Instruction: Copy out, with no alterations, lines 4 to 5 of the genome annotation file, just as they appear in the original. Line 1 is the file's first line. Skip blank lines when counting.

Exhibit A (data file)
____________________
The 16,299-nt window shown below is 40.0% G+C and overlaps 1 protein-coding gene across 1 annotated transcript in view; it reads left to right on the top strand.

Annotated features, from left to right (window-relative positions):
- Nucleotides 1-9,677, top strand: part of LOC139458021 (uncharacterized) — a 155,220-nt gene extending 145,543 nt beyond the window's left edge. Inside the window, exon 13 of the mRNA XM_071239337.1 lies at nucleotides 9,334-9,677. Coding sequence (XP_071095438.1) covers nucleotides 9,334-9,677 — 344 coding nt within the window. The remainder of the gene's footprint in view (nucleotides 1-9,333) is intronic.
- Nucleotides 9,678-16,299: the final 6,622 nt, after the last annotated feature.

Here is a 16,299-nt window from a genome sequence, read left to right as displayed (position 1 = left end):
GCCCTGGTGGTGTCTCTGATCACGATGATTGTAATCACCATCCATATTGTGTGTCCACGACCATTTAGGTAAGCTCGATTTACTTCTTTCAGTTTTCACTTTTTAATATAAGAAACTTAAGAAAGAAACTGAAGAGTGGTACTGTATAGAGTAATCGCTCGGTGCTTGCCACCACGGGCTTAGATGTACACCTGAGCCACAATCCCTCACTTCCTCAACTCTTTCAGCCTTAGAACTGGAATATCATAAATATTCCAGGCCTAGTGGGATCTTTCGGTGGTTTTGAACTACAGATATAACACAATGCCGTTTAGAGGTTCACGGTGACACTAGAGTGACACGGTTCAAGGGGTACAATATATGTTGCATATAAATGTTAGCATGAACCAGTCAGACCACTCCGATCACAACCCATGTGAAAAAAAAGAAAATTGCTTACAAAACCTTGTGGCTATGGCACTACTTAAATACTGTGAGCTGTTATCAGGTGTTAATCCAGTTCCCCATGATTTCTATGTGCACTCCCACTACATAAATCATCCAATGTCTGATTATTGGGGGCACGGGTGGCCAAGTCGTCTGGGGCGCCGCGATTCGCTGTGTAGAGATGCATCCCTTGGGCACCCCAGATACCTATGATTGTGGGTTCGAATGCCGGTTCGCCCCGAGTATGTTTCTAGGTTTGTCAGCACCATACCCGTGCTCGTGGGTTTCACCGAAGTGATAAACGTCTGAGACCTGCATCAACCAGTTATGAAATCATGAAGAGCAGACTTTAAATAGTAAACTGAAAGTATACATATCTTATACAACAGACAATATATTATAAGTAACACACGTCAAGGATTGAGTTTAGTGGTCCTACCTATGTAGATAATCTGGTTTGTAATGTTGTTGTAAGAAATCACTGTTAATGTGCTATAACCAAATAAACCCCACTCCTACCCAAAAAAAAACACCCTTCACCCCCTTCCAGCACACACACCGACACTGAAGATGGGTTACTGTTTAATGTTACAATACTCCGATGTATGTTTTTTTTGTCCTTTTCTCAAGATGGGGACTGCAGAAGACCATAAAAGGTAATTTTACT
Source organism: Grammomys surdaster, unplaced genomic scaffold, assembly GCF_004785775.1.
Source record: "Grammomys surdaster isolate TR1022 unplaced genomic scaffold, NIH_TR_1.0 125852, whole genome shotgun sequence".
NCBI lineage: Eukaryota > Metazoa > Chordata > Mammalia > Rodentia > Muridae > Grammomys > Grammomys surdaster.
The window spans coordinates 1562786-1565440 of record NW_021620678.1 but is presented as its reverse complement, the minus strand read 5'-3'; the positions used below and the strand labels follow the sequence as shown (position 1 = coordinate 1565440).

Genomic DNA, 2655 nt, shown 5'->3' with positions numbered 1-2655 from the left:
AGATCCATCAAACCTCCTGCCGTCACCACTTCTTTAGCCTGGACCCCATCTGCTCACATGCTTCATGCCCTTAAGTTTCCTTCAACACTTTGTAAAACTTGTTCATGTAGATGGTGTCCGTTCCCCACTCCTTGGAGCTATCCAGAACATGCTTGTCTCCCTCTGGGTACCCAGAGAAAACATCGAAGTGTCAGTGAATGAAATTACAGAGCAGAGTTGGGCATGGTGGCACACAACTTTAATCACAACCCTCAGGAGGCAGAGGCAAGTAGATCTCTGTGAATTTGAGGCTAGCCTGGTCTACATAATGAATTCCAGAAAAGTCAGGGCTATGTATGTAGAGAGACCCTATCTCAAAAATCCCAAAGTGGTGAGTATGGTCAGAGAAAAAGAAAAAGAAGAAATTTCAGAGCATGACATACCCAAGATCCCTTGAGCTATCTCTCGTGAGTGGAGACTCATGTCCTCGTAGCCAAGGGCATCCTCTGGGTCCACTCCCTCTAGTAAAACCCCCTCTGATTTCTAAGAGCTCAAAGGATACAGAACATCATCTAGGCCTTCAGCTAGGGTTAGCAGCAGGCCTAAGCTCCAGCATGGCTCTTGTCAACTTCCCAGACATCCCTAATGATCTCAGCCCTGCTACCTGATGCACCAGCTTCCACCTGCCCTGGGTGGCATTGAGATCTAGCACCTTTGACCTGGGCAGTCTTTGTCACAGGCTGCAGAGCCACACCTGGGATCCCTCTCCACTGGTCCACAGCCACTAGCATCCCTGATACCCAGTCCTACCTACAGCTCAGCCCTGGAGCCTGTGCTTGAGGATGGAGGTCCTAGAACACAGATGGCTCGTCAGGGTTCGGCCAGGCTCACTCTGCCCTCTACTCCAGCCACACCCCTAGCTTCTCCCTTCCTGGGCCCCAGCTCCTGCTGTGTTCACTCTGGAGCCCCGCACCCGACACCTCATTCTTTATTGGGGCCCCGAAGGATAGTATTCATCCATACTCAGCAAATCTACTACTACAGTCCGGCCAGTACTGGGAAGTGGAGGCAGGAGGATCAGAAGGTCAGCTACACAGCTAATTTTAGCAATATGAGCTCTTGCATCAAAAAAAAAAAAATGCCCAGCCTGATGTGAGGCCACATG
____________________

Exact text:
- Nucleotides 9,678-16,299: the final 6,622 nt, after the last annotated feature.

Here is a 16,299-nt window from a genome sequence, read left to right as displayed (position 1 = left end):